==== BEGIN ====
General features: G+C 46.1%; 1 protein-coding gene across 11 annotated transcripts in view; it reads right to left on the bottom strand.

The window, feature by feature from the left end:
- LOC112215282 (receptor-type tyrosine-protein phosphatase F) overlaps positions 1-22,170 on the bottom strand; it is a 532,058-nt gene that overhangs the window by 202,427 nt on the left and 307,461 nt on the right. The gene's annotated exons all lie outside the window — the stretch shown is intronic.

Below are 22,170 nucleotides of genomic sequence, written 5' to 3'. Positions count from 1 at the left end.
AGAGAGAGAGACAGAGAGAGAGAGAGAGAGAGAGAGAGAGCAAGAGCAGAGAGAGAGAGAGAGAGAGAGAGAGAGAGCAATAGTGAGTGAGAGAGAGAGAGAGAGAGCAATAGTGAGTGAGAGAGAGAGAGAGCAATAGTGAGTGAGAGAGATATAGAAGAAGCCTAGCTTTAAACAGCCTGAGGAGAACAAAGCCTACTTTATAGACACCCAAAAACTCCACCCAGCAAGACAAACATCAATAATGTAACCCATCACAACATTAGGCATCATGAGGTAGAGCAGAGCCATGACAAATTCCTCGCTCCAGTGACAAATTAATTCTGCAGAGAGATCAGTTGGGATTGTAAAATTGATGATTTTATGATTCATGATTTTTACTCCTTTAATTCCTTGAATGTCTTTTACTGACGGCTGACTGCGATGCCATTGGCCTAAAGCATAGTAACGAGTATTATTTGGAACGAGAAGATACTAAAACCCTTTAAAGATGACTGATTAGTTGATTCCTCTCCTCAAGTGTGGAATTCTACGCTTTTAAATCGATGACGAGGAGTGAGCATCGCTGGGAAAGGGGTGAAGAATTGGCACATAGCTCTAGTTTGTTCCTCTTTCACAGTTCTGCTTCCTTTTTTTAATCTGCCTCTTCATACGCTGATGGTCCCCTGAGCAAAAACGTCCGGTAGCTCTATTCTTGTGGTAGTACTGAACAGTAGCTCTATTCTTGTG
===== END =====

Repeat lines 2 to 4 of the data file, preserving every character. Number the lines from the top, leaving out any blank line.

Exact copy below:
The window, feature by feature from the left end:
- LOC112215282 (receptor-type tyrosine-protein phosphatase F) overlaps positions 1-22,170 on the bottom strand; it is a 532,058-nt gene that overhangs the window by 202,427 nt on the left and 307,461 nt on the right. The gene's annotated exons all lie outside the window — the stretch shown is intronic.

Below are 22,170 nucleotides of genomic sequence, written 5' to 3'. Positions count from 1 at the left end.